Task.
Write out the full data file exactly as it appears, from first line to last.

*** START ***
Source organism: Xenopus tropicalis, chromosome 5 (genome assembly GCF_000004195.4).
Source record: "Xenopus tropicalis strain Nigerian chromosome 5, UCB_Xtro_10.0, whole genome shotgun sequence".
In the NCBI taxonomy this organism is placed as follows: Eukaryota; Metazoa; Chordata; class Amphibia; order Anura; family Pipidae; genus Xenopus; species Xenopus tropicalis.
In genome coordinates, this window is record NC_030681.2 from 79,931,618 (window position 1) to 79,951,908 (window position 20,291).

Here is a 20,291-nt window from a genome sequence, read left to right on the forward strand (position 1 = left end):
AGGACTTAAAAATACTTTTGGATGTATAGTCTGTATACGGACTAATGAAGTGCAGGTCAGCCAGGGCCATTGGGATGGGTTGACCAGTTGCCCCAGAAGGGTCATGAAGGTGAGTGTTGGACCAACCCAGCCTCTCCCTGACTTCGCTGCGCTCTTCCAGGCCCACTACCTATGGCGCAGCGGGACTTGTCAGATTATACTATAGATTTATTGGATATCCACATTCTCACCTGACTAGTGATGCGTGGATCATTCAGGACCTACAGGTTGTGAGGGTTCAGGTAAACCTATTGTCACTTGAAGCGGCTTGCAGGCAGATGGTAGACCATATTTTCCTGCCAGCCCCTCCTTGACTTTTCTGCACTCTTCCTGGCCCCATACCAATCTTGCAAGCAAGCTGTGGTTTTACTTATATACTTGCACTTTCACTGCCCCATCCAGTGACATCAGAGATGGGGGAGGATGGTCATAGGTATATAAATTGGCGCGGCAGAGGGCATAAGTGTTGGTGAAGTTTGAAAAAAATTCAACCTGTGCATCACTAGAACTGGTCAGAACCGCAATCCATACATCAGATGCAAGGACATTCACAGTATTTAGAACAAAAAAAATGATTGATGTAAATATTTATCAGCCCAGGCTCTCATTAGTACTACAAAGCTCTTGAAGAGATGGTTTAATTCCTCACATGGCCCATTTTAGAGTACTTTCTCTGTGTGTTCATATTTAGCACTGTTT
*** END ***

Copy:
Source organism: Xenopus tropicalis, chromosome 5 (genome assembly GCF_000004195.4).
Source record: "Xenopus tropicalis strain Nigerian chromosome 5, UCB_Xtro_10.0, whole genome shotgun sequence".
In the NCBI taxonomy this organism is placed as follows: Eukaryota; Metazoa; Chordata; class Amphibia; order Anura; family Pipidae; genus Xenopus; species Xenopus tropicalis.
In genome coordinates, this window is record NC_030681.2 from 79,931,618 (window position 1) to 79,951,908 (window position 20,291).

Here is a 20,291-nt window from a genome sequence, read left to right on the forward strand (position 1 = left end):
AGGACTTAAAAATACTTTTGGATGTATAGTCTGTATACGGACTAATGAAGTGCAGGTCAGCCAGGGCCATTGGGATGGGTTGACCAGTTGCCCCAGAAGGGTCATGAAGGTGAGTGTTGGACCAACCCAGCCTCTCCCTGACTTCGCTGCGCTCTTCCAGGCCCACTACCTATGGCGCAGCGGGACTTGTCAGATTATACTATAGATTTATTGGATATCCACATTCTCACCTGACTAGTGATGCGTGGATCATTCAGGACCTACAGGTTGTGAGGGTTCAGGTAAACCTATTGTCACTTGAAGCGGCTTGCAGGCAGATGGTAGACCATATTTTCCTGCCAGCCCCTCCTTGACTTTTCTGCACTCTTCCTGGCCCCATACCAATCTTGCAAGCAAGCTGTGGTTTTACTTATATACTTGCACTTTCACTGCCCCATCCAGTGACATCAGAGATGGGGGAGGATGGTCATAGGTATATAAATTGGCGCGGCAGAGGGCATAAGTGTTGGTGAAGTTTGAAAAAAATTCAACCTGTGCATCACTAGAACTGGTCAGAACCGCAATCCATACATCAGATGCAAGGACATTCACAGTATTTAGAACAAAAAAAATGATTGATGTAAATATTTATCAGCCCAGGCTCTCATTAGTACTACAAAGCTCTTGAAGAGATGGTTTAATTCCTCACATGGCCCATTTTAGAGTACTTTCTCTGTGTGTTCATATTTAGCACTGTTT